nytimes – Texas Republicans Prepare to Unveil Major Voting Limits Law

Nonetheless, the bill includes a provision that could facilitate the annulment of an election. Previously, Texas election law stipulated that quashing election results on fraud charges required proof that illegal votes had in fact resulted in an unjustified victory. If the bill passes, the number of fraudulent votes required to do so should simply equal the differential of winning votes; it does not matter for whom the fraudulent votes were cast.

A day before the Texas bill was released, a new report highlighted Republicans’ broad nationwide effort to restrict the vote.

As of May 14, lawmakers had passed 22 new laws in 14 states to make the voting process more difficult, according to the report from the Brennan Center for Justice, a research institute.

In last year’s election, when Republicans easily won Texas – Mr. Trump won the state by more than 630,000 votes and the party maintained control of both houses of the Legislature – the Turnout has skyrocketed in densely populated cities and suburbs, which are increasingly becoming Democrats. In Harris County, home to Houston and one of the nation’s largest counties, turnout jumped nearly 10%.

The Republicans’ initial version of the bill put these densely populated counties squarely in the crosshairs, seeking to ban measures put in place in the 2020 election that brought turnout to record numbers. The original bill banned drive-thru voting, a new voting method used by 127,000 voters in Harris County, as well as 24-hour voting, which was held for a single day in the county and was been used by about 10,000 voters.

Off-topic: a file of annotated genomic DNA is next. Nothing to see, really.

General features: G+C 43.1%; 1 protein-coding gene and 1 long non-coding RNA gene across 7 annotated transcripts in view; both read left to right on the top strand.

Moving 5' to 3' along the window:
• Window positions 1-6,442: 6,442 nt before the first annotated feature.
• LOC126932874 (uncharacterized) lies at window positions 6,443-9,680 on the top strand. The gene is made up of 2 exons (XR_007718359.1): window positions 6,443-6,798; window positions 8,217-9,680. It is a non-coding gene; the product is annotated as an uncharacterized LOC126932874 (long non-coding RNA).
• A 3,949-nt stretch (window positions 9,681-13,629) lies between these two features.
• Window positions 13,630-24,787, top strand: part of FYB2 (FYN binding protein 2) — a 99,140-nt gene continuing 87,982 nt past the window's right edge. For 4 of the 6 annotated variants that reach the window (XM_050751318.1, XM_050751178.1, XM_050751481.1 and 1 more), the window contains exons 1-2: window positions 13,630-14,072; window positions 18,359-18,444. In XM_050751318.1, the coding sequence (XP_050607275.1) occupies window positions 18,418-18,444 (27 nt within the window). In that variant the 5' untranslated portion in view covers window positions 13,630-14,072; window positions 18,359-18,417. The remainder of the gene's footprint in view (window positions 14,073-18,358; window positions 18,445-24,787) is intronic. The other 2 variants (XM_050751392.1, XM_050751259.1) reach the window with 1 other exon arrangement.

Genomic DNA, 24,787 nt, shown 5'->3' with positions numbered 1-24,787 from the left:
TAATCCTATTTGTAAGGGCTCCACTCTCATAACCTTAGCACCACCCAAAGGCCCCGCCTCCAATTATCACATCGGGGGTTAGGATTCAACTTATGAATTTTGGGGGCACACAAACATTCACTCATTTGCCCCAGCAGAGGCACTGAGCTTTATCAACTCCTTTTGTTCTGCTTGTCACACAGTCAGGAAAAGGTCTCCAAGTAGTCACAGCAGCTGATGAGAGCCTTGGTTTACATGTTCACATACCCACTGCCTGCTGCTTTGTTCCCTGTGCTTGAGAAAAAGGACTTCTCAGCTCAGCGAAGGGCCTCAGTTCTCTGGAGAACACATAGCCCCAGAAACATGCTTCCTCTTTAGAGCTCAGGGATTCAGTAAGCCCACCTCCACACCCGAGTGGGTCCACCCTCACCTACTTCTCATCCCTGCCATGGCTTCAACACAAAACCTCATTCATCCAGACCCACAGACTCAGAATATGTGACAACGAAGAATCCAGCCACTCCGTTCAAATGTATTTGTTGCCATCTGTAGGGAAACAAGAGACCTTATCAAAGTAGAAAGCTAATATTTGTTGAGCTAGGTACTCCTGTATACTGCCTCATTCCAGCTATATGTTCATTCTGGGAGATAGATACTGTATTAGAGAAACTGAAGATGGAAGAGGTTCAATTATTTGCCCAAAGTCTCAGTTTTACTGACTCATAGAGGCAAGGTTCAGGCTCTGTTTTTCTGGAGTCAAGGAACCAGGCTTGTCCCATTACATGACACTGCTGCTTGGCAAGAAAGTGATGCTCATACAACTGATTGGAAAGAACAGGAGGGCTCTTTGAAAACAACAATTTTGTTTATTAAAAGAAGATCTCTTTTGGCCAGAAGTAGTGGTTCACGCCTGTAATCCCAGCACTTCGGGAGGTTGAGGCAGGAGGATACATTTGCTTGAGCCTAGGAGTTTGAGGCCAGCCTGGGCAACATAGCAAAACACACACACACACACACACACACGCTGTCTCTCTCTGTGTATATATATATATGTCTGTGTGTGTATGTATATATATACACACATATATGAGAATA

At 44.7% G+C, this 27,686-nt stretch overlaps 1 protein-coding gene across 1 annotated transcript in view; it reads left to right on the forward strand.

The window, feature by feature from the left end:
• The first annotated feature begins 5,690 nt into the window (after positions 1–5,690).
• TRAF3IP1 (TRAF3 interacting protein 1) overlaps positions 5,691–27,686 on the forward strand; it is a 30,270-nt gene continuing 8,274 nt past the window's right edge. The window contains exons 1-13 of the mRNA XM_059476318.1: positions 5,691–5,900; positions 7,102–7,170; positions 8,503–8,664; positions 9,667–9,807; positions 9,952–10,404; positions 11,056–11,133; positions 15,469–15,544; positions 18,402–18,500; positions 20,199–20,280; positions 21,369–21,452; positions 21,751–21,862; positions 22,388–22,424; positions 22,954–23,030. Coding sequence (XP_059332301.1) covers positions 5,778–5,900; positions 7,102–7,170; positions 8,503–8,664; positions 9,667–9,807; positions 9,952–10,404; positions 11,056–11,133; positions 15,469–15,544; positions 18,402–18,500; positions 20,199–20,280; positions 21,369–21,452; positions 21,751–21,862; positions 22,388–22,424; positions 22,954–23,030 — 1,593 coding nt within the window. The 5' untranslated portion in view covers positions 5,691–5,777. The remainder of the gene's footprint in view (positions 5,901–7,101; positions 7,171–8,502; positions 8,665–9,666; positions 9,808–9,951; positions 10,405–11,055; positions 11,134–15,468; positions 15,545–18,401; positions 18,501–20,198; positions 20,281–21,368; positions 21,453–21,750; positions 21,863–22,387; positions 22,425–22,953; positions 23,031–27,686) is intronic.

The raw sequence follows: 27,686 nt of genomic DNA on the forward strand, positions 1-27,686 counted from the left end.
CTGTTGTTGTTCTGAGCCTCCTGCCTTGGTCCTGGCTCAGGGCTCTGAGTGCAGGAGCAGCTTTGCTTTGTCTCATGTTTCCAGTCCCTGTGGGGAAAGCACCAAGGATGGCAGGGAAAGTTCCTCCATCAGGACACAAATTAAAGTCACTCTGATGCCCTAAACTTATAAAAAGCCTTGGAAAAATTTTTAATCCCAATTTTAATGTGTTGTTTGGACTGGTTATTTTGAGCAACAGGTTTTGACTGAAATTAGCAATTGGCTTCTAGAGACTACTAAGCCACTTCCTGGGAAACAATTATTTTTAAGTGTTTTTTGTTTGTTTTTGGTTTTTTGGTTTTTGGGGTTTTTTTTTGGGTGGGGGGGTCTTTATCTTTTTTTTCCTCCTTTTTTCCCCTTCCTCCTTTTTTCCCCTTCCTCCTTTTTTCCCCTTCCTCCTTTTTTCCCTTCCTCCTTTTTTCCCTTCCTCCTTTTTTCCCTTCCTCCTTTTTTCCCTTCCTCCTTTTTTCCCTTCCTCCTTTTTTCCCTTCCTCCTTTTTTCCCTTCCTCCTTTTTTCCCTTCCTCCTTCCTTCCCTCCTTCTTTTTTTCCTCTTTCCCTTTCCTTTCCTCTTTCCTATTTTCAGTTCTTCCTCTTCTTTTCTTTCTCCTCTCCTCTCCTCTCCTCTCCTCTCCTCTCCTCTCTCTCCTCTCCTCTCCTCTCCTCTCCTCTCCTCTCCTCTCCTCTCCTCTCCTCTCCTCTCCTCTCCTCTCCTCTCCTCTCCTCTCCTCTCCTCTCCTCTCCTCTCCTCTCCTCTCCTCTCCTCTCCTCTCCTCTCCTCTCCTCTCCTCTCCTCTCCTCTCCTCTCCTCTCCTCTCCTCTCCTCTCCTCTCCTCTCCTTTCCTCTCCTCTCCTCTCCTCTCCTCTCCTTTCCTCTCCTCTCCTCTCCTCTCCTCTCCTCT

Although these provisions were omitted from an earlier version of the bill when it passed through the Legislature, they were reinstated in the final version of the bill, although the bill allows voting to begin. early as 6 a.m. and as early as 9 p.m. on weekdays. It also maintains at least two early voting weekend days.

More than any other state, Texas has also gone to great lengths to grant more autonomy and authority to poll watchers. Observers have been a cornerstone of the American vote for years, seen as a watchdog for election officials, but their role has become increasingly controversial, especially in Texas. Republican poll watchers were encouraged in particular by Mr Trump, who begged them to travel to major cities across the country and look for non-existent voter fraud.

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